Sun-Related Skin Damage: Less-Common Signs and Prevention Methods
Your skin could have sun damage even if you do not have a sunburn. Sun damage can manifest in various ways, and severe sun damage can lead the way to abnormal cells and cancer. All skin types and colors can suffer damage, so no one is immune.
Learn more about how the sun’s ultraviolet light causes sun damage and what you can do to lessen its impact.
Ways the Sun Damages Skin
While suntans and burns are the most common types of sun damage, they are not the only ones. Discover some ways sun damage shows up on the skin other than a tan or burn.
Wrinkles or Crepey Skin
The sun ages the skin, especially if you do not protect it. People who have a lot of unprotected sun exposure tend to have more wrinkles than people who always protect their skin.
Dark or Light Spots
Parts of the body with the most sun exposure may develop dark or abnormally light spots on the skin over time.
Solar keratosis is the name for small, raised pale bumps on sun-damaged skin. They may seem scaly and flaky.
This precancerous condition is also known as farmer’s lip. It is usually a scaly or discolored patch on your lower lip. Actinic Cheilitis can lead to carcinoma. See your doctor as soon as possible if you suspect you have this condition.
Increased Freckles and Moles
Freckles, in general, are not a serious issue if they are a normal part of your skin tone. However, increased moles can be a potential risk of melanoma.
Carcinomas and Melanoma
Sun damage can directly lead to carcinomas and melanoma, types of skin cancer. These cancers often appear as raised bumps or irregular-shaped moles.
Ways to Prevent Sun Damage to Your Skin
Once you have sun damage, you cannot reverse it without treatment and skin exfoliation. Dermatologists have several methods to remove layers of sun-damaged skin and early cancer cells. However, you can prevent further damage with a variety of methods. Below is a list of examples.
Sunscreen is the gold standard to prevent sun damage. It’s not just for sunburn prevention. Make sure you wear at least an SPF 30 sunscreen or higher. You may need to shop around if you have sensitive skin or allergies.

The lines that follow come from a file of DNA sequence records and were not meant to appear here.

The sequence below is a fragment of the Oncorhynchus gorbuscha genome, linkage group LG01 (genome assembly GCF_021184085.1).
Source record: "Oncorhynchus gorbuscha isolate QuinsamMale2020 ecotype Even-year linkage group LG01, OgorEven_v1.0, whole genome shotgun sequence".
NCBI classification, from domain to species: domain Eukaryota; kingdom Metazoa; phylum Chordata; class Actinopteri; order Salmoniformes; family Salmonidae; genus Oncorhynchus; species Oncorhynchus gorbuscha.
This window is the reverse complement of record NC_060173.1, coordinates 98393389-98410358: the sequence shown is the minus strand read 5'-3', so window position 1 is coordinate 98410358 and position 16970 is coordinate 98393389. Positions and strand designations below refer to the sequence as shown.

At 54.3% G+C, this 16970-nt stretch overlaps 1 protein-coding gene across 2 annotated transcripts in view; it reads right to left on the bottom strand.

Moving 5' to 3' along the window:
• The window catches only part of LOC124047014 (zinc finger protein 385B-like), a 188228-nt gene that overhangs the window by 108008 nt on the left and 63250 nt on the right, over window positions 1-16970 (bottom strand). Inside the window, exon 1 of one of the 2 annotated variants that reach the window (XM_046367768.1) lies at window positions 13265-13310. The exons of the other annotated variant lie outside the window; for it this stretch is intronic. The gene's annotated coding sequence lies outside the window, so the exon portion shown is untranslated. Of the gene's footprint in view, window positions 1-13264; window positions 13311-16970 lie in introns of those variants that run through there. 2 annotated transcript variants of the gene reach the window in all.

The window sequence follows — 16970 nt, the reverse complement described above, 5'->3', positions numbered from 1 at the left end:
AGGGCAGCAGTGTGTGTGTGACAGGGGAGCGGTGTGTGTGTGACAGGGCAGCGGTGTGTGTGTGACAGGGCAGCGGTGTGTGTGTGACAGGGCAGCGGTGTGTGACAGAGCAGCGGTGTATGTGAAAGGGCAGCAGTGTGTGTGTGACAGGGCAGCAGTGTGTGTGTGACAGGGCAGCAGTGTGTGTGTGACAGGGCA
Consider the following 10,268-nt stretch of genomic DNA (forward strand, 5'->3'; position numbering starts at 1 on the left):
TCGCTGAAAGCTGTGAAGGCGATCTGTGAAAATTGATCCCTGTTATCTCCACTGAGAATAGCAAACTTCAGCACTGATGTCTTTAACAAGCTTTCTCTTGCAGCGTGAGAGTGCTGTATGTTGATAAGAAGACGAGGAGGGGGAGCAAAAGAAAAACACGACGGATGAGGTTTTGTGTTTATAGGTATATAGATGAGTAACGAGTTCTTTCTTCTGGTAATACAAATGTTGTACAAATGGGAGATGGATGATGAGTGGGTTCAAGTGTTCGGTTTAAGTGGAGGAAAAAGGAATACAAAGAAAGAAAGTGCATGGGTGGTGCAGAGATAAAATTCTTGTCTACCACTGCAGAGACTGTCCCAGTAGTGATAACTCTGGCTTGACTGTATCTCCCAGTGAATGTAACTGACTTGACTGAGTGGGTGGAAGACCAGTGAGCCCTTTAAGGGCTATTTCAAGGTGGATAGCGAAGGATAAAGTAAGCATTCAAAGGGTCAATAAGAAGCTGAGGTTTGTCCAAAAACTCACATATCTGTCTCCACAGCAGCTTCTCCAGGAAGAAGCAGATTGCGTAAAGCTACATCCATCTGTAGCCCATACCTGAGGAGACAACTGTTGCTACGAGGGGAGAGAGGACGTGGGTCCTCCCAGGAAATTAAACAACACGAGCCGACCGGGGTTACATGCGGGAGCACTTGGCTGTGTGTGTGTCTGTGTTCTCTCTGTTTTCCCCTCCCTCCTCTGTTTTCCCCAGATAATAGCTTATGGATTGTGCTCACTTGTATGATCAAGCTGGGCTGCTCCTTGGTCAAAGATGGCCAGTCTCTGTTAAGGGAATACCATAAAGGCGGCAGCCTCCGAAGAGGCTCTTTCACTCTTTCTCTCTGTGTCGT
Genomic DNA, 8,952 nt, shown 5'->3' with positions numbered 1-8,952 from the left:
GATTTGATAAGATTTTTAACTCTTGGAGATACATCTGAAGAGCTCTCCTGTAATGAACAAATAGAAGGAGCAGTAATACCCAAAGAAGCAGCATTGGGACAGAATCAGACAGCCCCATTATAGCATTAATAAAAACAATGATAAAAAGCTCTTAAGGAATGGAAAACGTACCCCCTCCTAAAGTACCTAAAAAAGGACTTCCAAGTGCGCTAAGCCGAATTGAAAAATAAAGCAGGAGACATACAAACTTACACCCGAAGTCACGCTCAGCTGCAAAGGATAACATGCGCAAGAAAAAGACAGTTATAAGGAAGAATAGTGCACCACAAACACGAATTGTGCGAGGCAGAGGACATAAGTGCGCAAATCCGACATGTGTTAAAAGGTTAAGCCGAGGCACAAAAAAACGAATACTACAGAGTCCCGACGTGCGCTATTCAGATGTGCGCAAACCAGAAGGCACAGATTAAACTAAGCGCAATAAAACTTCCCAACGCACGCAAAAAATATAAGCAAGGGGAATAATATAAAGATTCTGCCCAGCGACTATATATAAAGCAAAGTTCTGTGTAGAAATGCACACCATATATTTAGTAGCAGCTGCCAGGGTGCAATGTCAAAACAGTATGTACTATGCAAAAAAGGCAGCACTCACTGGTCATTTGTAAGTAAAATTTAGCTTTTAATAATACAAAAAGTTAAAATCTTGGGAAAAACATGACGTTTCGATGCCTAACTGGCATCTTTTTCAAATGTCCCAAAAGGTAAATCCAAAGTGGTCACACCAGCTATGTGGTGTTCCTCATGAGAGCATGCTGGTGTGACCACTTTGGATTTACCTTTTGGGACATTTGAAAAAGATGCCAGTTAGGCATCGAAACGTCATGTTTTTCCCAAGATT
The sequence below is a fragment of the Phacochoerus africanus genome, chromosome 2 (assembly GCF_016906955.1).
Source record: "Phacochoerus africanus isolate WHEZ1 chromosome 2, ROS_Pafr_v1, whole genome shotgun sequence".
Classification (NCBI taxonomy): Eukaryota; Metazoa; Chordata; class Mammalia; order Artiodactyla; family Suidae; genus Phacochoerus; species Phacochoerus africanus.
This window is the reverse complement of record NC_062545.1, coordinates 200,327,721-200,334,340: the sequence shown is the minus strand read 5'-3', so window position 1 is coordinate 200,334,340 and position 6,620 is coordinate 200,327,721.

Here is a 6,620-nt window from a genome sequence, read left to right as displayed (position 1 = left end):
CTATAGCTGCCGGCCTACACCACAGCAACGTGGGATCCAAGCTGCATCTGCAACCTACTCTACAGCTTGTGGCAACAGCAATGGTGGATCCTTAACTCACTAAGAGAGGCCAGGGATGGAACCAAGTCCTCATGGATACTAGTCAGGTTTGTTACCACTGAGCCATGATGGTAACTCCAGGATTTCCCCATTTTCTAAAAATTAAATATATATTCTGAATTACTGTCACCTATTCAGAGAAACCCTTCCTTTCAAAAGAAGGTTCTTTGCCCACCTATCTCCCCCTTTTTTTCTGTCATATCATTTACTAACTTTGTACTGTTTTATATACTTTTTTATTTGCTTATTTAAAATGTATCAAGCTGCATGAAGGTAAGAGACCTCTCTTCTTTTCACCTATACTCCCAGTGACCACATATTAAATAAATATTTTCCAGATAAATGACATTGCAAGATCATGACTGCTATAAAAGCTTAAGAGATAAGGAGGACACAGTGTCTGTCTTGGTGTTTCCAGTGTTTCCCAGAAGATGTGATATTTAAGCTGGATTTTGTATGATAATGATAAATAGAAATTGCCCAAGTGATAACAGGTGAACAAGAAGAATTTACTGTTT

If you can’t or don’t want to wear sunscreen for various reasons, then cover up your skin. If you worry about being too warm, you can find sun-protective clothing that is highly breathable. Wear a sun hat to protect your face as well. Sunglasses with UV protection can protect your eyes.
Avoid Peak Sun Hours
Peak sun times are often around midday. Avoid sun exposure at those times to reduce sun damage to your skin.
Seek Medical Attention if Necessary
Seek medical attention any time you notice something unusual with your skin. You may also want to see a doctor if you have a severe sunburn, especially with blisters, bleeding, or swollen skin. These can be emergencies and need more than just topical treatment.
If you already suffer from sun-related skin damage, keep an especially close eye on your skin. Look for any abnormal growths or color changes. Skin cancer is highly treatable if caught early.
If you have concerns about sun damage, contact us at East Carolina Dermatology and Skin Surgery, PLLC. We can examine your skin for a proper medical diagnosis and treatment. Call us and set up an appointment. We look forward to speaking with you and helping you understand the best ways you can take care of your skin.